Head weather analyst Philip Duncan says latest satellite imagery at clearly shows the squally showers building to the south west of New Zealand.  “This is a significant storm and while the centre of the low won’t actually come near New Zealand it is large enough to push gales, heavy rain and potentially damaging squalls up the South Island and lower North Island today”.

“Some of the squalls for western areas of the South Island could produce damaging winds, hail storms, thunder and even the chance of a tornado being whipped up”.

Mr Duncan says the West Coast is no stranger to these conditions and neither is the east coast – and that usually limits damage with trees in the east growing on a angle to withstand the winds and waterways in the west used to sudden downpours.  However Mr Duncan says the predicted wind speeds are high enough to uproot trees, break branches, lift roofing iron and making driving extreme difficult.  The rain is also heavy enough to spillover into the east coast waterways – causing rivers in places like Canterbury to rise without warning even if conditions are dry locally. says the pressure gradient is significant (50 to 60 hPa) between the centre of a high to the north of the country and the deep low well to the south – that means strong winds for the country, mainly the South Island and lower North Island’. says this is typical Autumn weather but will certainly contrast significantly with the recent settled conditions.  “We’ll have heavy snow for parts of the Southern Alps, squalls with thunder on the West Coast, heavy rain for the West Coast and gales for eastern areas of both islands, especially the lower North Island – that’s the extreme weather for the next 24 hours”.

Map: Sunday afternoon wind map (red and orange indicates strong to gale force, yellow moderate, blue is light winds /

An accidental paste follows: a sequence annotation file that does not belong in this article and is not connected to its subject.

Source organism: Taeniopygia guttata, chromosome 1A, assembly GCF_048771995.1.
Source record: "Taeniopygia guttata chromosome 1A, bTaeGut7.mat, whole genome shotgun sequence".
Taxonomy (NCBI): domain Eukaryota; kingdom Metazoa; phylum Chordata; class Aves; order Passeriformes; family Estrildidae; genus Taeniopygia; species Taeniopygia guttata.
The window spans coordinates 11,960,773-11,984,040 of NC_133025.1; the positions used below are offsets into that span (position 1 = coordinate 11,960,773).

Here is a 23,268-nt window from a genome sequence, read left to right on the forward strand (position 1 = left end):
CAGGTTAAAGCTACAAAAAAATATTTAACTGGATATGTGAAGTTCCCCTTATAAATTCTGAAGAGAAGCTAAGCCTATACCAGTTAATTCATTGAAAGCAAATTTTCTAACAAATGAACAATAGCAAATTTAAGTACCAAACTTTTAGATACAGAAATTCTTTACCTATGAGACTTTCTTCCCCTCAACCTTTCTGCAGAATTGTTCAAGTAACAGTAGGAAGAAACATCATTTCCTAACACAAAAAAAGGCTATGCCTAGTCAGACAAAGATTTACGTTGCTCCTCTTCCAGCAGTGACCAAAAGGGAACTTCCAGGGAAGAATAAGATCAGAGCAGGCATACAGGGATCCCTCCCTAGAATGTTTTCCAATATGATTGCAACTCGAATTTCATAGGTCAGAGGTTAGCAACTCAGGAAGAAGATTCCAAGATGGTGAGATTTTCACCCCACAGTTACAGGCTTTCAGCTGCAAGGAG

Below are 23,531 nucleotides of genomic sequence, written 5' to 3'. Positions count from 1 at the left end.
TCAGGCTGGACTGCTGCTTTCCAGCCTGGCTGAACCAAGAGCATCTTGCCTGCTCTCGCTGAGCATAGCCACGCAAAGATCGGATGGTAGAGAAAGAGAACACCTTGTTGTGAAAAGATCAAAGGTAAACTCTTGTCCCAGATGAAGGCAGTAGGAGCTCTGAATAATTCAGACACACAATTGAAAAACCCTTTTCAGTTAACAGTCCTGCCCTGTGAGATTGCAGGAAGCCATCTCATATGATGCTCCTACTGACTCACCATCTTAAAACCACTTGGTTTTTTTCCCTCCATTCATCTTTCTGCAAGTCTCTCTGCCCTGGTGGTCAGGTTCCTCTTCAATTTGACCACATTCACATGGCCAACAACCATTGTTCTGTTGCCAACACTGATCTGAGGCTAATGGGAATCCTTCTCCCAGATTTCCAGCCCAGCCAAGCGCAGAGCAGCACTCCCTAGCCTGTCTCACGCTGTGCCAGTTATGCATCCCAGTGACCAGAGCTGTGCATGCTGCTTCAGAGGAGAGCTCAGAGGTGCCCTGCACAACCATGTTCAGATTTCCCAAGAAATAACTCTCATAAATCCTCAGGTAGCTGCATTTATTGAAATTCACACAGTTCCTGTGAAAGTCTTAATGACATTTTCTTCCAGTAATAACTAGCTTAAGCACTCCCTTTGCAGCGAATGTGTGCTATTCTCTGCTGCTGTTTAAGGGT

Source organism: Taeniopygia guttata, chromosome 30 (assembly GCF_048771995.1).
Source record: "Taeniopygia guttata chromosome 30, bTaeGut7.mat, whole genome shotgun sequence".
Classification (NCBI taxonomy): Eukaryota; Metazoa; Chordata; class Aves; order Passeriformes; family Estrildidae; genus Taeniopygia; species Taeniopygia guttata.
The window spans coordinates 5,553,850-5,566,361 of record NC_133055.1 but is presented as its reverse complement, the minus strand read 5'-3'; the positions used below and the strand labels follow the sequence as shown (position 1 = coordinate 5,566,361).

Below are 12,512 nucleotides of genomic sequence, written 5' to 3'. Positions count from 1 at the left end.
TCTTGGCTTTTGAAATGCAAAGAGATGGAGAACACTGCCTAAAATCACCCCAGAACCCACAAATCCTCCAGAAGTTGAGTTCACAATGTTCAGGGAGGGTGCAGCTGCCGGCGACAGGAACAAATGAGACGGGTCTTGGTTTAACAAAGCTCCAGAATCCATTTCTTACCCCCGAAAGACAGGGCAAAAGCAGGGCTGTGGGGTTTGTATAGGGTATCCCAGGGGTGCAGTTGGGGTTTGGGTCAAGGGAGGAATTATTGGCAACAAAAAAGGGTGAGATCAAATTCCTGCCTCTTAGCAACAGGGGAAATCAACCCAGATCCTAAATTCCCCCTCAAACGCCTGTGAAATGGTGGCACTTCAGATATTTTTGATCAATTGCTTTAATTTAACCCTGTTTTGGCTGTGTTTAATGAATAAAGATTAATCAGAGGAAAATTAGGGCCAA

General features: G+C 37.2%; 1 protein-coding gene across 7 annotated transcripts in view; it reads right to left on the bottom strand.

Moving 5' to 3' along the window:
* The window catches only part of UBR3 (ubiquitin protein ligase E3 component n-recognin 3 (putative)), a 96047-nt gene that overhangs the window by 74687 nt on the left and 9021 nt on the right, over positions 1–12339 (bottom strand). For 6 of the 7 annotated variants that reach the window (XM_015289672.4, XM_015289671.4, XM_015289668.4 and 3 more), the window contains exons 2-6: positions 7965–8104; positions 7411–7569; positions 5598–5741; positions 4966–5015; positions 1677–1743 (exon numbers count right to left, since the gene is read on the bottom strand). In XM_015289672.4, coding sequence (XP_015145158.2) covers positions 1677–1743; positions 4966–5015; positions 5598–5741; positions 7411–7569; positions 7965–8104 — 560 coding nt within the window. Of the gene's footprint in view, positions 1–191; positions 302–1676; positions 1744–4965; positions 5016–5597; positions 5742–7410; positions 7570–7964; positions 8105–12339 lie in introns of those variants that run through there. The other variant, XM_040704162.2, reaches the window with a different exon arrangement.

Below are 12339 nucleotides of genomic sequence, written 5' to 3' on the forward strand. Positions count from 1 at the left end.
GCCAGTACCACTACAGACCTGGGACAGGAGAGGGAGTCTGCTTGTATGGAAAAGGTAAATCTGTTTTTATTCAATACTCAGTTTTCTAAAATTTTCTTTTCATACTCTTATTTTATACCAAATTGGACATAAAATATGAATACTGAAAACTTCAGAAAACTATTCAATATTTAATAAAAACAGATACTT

Mr Duncan says the bulk of the severe weather will be in rural areas and national parks – with the worst of the weather mostly taking aim at the south west corner of the South Island and the West Coast.  “Certainly West Coast centres will see some rough weather today and those winds will howl through central New Zealand as the day wears on”. says the rough weather will build over the South Island throughout Sunday and develop over the lower North Island into the afternoon.  The upper North Island should start off fairly settled with cloudy periods and only a low risk of a remaining shower or two.  By the end of the day and overnight the main front will push into the rest of the North Island with winds continuing to build.

Windy and showery weather is predicted for many areas on Monday then should ease on Tuesday.

Another high is predicted to return to the country mid way through next week and last until Saturday.

Map: Where the bulk of the rain will be Sunday afternoon, orange, yellow and blue indicates the heavier rain, purple/pink indicates showers / says models indicate a large low with sub-tropical connections will move into the Tasman Sea for next weekend – it’s too early to know what impacts it will have on the nation, we’ll have a better idea in the next day or two.


What are conditions like where you are at the moment?  Post your observations below!



Simon Hills on 29/04/2012 1:27am

Here in Levin brightening up again not after that heavy shower, only lasted about 10 or 15 minutes. Temp now 16 degrees C

phil smith on 29/04/2012 1:07am

Hi Phil, Phil here in Levin , the heavens have just open and the temp has droped and it has become very windy , though hoping for some thunder later on even though my wife and daughter are driving to palmy tonight to watch the netball so hoping that there driving experience wont be to freaky. cheers

Jamie on 29/04/2012 12:39am

Gorgeous here in Rangiora. Sunny and warm, with a large northwest arch moving in

Guest on 28/04/2012 10:49pm

Warm and Calm in New Plymouth. Cloud on the horizon.

Guest on 28/04/2012 9:30pm

Just a slight breeze here in Kaipara, no rain..slightly colder than normal.

View more comments

Related Articles